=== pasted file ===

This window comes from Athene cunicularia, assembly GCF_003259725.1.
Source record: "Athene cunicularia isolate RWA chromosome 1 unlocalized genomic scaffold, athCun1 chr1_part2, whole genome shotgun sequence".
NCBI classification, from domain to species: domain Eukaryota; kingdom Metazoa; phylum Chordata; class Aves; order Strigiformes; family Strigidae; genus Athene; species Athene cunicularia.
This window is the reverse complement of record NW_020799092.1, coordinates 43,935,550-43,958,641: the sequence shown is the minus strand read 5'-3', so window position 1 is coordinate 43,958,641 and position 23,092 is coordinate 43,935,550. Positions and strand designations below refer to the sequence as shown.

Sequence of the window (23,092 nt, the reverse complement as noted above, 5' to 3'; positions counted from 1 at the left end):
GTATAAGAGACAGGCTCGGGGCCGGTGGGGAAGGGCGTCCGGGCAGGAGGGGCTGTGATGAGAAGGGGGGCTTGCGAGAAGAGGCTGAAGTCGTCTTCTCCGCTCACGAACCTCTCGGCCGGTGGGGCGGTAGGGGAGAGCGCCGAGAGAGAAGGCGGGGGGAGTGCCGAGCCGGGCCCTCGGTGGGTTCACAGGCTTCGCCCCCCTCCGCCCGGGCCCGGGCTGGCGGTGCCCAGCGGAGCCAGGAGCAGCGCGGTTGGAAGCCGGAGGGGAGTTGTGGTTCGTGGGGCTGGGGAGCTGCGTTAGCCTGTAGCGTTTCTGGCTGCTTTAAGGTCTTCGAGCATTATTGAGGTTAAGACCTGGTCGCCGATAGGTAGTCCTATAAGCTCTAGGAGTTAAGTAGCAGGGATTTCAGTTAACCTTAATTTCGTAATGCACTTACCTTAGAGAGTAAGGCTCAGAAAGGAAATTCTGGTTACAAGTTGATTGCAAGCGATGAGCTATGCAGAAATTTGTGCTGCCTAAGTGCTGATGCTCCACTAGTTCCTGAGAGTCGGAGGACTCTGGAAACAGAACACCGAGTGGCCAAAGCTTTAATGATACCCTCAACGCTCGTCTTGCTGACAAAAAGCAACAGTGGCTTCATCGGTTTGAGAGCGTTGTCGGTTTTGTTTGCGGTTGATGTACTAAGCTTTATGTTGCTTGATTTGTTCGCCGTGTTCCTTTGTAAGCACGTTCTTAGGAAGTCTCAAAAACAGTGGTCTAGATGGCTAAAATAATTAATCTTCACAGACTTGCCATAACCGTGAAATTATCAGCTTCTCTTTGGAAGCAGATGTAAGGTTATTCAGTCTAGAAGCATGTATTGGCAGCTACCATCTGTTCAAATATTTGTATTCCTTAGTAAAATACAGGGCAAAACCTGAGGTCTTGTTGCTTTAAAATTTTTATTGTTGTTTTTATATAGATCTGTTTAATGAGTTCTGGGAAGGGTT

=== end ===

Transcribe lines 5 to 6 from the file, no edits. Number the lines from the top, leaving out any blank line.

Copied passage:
Sequence of the window (23,092 nt, the reverse complement as noted above, 5' to 3'; positions counted from 1 at the left end):
GTATAAGAGACAGGCTCGGGGCCGGTGGGGAAGGGCGTCCGGGCAGGAGGGGCTGTGATGAGAAGGGGGGCTTGCGAGAAGAGGCTGAAGTCGTCTTCTCCGCTCACGAACCTCTCGGCCGGTGGGGCGGTAGGGGAGAGCGCCGAGAGAGAAGGCGGGGGGAGTGCCGAGCCGGGCCCTCGGTGGGTTCACAGGCTTCGCCCCCCTCCGCCCGGGCCCGGGCTGGCGGTGCCCAGCGGAGCCAGGAGCAGCGCGGTTGGAAGCCGGAGGGGAGTTGTGGTTCGTGGGGCTGGGGAGCTGCGTTAGCCTGTAGCGTTTCTGGCTGCTTTAAGGTCTTCGAGCATTATTGAGGTTAAGACCTGGTCGCCGATAGGTAGTCCTATAAGCTCTAGGAGTTAAGTAGCAGGGATTTCAGTTAACCTTAATTTCGTAATGCACTTACCTTAGAGAGTAAGGCTCAGAAAGGAAATTCTGGTTACAAGTTGATTGCAAGCGATGAGCTATGCAGAAATTTGTGCTGCCTAAGTGCTGATGCTCCACTAGTTCCTGAGAGTCGGAGGACTCTGGAAACAGAACACCGAGTGGCCAAAGCTTTAATGATACCCTCAACGCTCGTCTTGCTGACAAAAAGCAACAGTGGCTTCATCGGTTTGAGAGCGTTGTCGGTTTTGTTTGCGGTTGATGTACTAAGCTTTATGTTGCTTGATTTGTTCGCCGTGTTCCTTTGTAAGCACGTTCTTAGGAAGTCTCAAAAACAGTGGTCTAGATGGCTAAAATAATTAATCTTCACAGACTTGCCATAACCGTGAAATTATCAGCTTCTCTTTGGAAGCAGATGTAAGGTTATTCAGTCTAGAAGCATGTATTGGCAGCTACCATCTGTTCAAATATTTGTATTCCTTAGTAAAATACAGGGCAAAACCTGAGGTCTTGTTGCTTTAAAATTTTTATTGTTGTTTTTATATAGATCTGTTTAATGAGTTCTGGGAAGGGTT